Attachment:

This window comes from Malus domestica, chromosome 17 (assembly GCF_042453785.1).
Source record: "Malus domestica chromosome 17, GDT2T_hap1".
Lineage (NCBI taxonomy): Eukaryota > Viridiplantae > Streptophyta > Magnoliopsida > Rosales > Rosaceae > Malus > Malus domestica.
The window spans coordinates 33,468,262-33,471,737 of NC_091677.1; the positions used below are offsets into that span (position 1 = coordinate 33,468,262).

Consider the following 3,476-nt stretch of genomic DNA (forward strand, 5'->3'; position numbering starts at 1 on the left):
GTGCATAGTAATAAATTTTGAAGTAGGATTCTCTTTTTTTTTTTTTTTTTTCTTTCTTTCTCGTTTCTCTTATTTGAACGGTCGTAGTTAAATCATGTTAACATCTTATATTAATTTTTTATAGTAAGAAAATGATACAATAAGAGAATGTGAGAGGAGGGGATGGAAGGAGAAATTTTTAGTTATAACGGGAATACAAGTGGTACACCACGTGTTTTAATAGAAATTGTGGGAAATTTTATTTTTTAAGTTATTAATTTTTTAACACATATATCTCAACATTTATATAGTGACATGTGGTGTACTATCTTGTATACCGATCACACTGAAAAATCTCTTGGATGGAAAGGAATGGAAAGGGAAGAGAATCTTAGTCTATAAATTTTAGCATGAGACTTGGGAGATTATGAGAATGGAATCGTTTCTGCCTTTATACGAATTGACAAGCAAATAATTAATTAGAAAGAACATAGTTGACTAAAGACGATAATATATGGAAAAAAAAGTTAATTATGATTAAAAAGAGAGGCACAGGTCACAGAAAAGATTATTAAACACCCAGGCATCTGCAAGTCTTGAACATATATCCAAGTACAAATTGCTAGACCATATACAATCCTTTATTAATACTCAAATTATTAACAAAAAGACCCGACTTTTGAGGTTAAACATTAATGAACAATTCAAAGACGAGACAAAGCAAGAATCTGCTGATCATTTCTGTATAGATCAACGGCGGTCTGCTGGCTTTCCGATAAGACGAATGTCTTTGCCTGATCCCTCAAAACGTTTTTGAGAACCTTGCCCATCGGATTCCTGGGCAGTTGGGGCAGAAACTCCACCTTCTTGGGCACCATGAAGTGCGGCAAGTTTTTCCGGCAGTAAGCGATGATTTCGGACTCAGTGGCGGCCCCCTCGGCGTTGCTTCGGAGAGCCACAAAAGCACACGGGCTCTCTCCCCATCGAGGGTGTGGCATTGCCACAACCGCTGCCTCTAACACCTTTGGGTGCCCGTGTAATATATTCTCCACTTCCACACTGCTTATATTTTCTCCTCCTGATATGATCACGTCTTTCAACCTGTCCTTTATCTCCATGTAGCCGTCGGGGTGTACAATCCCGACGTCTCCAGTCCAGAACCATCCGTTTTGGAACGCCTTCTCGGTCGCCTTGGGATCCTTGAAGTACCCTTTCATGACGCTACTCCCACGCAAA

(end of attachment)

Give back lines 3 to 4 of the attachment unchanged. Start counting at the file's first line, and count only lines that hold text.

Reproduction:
Lineage (NCBI taxonomy): Eukaryota > Viridiplantae > Streptophyta > Magnoliopsida > Rosales > Rosaceae > Malus > Malus domestica.
The window spans coordinates 33,468,262-33,471,737 of NC_091677.1; the positions used below are offsets into that span (position 1 = coordinate 33,468,262).